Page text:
Now that you’ve picked your three Focus Areas for the quarter, it is time to clarify your criteria of success for each. What would you need to accomplish this quarter in order to feel successful in this Focus Area? Be ruthlessly realistic about what is possible for you to accomplish in 90 days. Generally we suggest you try to pick criteria of success that you have control over (or at the very least over which you have a great deal of influence). It’s important to look for criteria that are as objectively and quantitatively measurable as possible. When criteria are too subjective, you may reach the end of the quarter without agreeing on whether or not you succeeded. Also, we suggest that for every Focus Area you pick one “Key Performance Indicator” (KPI) to track. If you look to this KPI to determine your performance, you’ll know if your company is on track to succeed in this Focus Area (more on KPIs in chapter 11). In laying out the criteria of success for each Focus Area, not only are you defining what success will look like in this 90‑day sprint, but you now have a clear yardstick against which to measure progress as you go. Plus, laying out your criteria of success for each Focus Area before you map out your action steps provides clear clues to what you’ll actually need to do over the quarter. Most of your action steps are evident in your criteria of success.
Step Three: Lay Out Your Key Action Steps and Milestones for This Quarter
Now is the time to lay out the key action steps and milestones you need to take or reach to accomplish your criteria of success for each Focus Area over the coming quarter. In order to keep your plan to one page, you’ll likely break each Focus Area down into five to seven action steps and milestones. While your plan must be detailed enough to guide your actions, it must not be so detailed that you feel overwhelmed or lose yourself in the minutiae. If your quarterly plan creeps into 2, or 3, or 12 pages, you just won’t use it. We know this. When you have a one-page plan, you can easily keep a printout of it on your desk. You’ll refer to it each week to see what key steps you need to take that week to progress your business. And your team will digest and use the plan too. Of course, you can go into greater detail on one of your Focus Areas to help you plan better, but do that in a separate document and not your one-page plan. For each action step, pick a specific team member to be ultimately responsible for executing the step by a definite date. While you can have multiple people contribute to a specific step or steps, you need to pick one person who is tasked with the responsibility and authority to get that step done and done well. We say that this person “owns” the task. This sense of ownership is critical to your success. It’s hard to hold anyone accountable for missed milestones when it wasn’t clear who was really responsible in the first place. With this structure, the owner doesn’t have to do all of the work herself—she just needs to be responsible for making sure that it gets done in the best way possible within the company. Congratulations! You now have your first quarterly action plan. Here’s a quick recap of our strategic planning framework.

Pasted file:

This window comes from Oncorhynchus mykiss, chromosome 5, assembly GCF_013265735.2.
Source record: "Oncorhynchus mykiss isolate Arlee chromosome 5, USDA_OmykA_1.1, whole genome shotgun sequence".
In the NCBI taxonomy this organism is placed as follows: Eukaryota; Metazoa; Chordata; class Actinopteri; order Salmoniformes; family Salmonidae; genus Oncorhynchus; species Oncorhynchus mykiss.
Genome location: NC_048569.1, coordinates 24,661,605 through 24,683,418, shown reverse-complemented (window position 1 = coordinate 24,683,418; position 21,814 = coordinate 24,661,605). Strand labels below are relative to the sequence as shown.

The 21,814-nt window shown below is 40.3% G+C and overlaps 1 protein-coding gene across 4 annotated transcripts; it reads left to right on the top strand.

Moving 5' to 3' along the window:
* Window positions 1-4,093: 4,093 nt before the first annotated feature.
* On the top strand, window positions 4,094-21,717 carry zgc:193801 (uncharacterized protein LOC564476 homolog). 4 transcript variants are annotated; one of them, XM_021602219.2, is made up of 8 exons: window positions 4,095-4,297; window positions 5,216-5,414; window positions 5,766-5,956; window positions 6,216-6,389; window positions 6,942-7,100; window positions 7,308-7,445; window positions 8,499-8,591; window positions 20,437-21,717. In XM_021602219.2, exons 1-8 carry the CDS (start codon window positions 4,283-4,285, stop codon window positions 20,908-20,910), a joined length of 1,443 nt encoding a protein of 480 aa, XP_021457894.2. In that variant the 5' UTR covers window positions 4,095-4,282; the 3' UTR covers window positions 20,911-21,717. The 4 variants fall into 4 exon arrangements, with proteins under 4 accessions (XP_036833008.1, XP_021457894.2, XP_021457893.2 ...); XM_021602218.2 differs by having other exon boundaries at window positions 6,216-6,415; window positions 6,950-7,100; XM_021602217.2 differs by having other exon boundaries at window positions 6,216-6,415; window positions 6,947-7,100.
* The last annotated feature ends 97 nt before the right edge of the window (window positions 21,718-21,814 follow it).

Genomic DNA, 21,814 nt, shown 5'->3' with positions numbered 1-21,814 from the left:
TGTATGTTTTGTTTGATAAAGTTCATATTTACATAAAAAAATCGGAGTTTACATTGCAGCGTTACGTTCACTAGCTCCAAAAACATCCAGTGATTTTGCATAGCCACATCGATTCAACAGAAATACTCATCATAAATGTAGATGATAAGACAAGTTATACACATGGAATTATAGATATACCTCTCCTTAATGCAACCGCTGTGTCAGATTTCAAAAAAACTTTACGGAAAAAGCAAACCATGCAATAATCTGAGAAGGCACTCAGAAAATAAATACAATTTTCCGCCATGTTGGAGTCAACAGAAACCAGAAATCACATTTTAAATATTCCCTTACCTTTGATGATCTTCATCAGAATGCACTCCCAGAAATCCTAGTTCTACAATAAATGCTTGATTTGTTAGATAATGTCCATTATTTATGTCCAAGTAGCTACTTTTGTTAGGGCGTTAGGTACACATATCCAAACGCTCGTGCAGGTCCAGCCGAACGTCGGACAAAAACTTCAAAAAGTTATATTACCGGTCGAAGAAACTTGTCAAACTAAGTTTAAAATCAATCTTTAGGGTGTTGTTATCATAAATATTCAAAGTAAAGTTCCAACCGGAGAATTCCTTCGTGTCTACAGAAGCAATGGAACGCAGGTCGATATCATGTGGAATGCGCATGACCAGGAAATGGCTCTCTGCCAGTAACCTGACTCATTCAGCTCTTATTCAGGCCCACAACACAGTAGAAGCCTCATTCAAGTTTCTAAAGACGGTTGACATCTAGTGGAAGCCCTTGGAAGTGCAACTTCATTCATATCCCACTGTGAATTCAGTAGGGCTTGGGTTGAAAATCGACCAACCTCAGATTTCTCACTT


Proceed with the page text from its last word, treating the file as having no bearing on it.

Annually: Full Big-Picture Strategic Review. Is the destination still the same? Is your overall strategy working? What major adjustments need to be made? How is the world changing around you?
Quarterly: Strategic Execution. How effectively are you executing on your strategy? Is it still the best strategy to follow? What has changed in the world around you? What fewer, better things do you need to focus on this quarter to grow and develop your business? What tactical changes need to be made to best execute your strategy?
Weekly: Accountability on Deliverables. What three items are most important for you and your team to do this week? Did you get your items done for last week? What did you learn? Are you still on plan? What tactical adjustments need to be made? (We’ll have quite a bit more to say starting on page 209 about creating the best accountability structure to get results.)
Together, your big-picture strategy, quarterly one-page action plan, and weekly execution will give you and your team a powerful and comprehensive framework to scale your company. In the next chapter, we’ll share with you one more critical component (learning to read the world) to make sure your strategic planning doesn’t become complacent or anemic.
Action Steps – What To Do Now: